LOS ANGELES – Three young mountain lions have been found dead in the mountains surrounding the Los Angeles area, highlighting the challenges the big cats face as they try to navigate the dangers of an urban landscape, wildlife officials said Friday.
The deaths cast a shadow over what has become a roller coaster cycle of good and bad news regarding the mountain lion population that has somehow taken root in the Santa Monica Mountain range, which folds into and around greater Los Angeles.
"If you’re a mountain lion in the Santa Monica Mountains, this is just not an easy place to grow up,” Seth Riley, wildlife ecologist for the National Park Service, said in a statement. "From our roads to rat poisons to potentially increased interactions with other mountains lions, it is very difficult for young animals to make it to adulthood, establish their own home range, and reproduce."
Mountain lion P-34
P-34's body was discovered on a hiking trail in Point Mugu State Park on Sept. 30. Wildlife officials said the animal appears to have died as a result of rodenticide poisoning.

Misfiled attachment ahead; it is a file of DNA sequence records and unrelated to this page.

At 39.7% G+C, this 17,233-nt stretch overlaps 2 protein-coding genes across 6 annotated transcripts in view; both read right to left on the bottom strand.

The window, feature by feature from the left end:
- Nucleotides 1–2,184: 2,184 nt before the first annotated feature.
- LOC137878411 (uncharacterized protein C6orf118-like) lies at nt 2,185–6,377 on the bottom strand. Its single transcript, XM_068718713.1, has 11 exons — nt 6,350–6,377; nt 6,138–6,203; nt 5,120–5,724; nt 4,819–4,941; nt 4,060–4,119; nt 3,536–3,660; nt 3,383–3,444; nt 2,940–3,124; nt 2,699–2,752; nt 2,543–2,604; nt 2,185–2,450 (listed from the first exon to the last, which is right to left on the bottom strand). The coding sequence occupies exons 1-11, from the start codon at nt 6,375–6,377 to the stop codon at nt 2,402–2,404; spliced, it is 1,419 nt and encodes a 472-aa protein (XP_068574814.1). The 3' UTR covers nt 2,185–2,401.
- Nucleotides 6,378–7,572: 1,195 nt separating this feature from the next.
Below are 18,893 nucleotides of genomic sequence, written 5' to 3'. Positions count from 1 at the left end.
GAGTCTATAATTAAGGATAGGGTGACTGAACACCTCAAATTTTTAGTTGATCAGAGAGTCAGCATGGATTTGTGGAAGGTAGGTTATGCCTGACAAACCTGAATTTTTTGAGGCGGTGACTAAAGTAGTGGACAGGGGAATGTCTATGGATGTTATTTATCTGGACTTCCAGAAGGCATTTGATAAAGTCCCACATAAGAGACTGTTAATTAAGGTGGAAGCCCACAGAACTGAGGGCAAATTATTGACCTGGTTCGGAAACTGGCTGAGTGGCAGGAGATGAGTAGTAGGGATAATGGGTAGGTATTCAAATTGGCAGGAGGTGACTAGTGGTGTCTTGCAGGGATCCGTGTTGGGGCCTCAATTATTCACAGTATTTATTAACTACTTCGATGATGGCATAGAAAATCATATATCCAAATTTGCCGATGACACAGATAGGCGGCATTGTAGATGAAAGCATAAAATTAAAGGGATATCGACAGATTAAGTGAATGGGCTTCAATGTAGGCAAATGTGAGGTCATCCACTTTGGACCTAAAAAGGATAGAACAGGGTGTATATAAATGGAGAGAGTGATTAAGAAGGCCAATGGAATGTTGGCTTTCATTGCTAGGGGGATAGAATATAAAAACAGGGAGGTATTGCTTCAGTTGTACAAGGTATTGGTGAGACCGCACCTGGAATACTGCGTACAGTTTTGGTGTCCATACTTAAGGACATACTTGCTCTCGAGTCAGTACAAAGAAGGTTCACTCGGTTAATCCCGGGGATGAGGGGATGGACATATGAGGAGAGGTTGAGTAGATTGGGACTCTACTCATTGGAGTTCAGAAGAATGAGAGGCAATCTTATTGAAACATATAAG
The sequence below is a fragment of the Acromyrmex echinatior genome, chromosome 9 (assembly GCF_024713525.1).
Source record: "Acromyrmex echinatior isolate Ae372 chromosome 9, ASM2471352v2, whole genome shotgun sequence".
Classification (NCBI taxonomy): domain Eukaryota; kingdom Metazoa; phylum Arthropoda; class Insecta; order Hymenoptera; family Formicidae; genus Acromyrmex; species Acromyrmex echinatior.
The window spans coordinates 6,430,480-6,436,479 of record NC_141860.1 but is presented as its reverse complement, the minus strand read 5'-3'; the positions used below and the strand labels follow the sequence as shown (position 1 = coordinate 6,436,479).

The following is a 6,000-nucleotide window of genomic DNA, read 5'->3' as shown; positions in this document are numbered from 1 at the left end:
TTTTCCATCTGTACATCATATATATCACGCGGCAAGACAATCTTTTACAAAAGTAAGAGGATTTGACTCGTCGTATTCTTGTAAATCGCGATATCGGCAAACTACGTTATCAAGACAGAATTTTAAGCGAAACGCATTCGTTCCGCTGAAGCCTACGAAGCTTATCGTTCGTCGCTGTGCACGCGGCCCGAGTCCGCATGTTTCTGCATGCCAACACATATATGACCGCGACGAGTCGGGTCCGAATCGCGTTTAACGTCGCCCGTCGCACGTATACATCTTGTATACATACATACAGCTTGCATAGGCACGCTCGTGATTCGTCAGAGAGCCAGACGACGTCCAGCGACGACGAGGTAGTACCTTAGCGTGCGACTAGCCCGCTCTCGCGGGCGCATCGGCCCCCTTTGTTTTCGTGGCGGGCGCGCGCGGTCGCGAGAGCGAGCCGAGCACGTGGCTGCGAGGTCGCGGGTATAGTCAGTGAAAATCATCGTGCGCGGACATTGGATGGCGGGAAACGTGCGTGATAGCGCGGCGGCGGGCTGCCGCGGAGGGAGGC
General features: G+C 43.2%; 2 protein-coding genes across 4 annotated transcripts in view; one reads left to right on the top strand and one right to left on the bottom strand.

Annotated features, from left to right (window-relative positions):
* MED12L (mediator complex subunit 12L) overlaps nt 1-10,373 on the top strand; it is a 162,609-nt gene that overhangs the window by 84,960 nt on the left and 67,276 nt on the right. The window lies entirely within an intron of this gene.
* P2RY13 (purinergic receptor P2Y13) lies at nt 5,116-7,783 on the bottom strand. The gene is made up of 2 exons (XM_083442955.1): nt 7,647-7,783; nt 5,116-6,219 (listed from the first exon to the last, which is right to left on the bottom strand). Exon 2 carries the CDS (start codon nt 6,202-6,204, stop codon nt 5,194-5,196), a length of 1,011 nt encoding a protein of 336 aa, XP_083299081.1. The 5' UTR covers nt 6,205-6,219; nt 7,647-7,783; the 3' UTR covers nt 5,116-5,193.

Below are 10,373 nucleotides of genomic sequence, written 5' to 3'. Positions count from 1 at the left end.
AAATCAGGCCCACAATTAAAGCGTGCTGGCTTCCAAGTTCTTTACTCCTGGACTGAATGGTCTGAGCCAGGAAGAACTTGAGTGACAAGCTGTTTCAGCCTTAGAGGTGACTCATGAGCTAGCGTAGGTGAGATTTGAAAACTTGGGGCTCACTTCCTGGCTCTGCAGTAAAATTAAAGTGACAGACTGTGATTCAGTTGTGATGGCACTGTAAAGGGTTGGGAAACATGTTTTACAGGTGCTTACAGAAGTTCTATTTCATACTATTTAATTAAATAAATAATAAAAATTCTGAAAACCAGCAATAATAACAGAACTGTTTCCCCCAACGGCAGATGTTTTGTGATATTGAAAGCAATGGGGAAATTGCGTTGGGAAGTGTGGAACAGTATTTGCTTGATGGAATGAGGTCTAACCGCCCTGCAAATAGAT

The big cat gained fame on local news telecasts after hunkering down under a mobile home in Newbury Park.
But like many predators up the food chain, P-34 fell victim to consuming prey contaminated by poison.
Rodent control poisons have also been blamed for killing coyotes and are associated with a severe disease epidemic in bobcats, the National Park Service said.
P-34's sibling, P-32, was struck and killed in August while trying to cross a busy L.A. area freeway.
Mountain lion P-43 and sibling
When P-43 was discovered in the Santa Monica Mountain study area earlier this year, the photographs of her hiding in brush gave Los Angeles the feels. Likely, so will her death.
Her remains — as well as those of a previously unknown sibling — were discovered in a remote forest area. P-43 had been marked by biologists at three weeks old, and at the time was presumed to be the only kitten of the litter.
Forensic tests show P-43, just three months old, was killed along with her sibling and partially consumed by another animal, according to the park service. DNA testing at UCLA should reveal what killed them.
Both litters born to P-43's mother, P-23, have now been killed by other animals. Cases of infanticide are not uncommon among mountain lions that are hemmed in by Los Angeles' vast network of freeways, limiting their ability to establish territories large enough to avoid direct competition with each other and inbreeding.
Biologists are currently tracking 10 mountain lions across the greater Los Angeles area.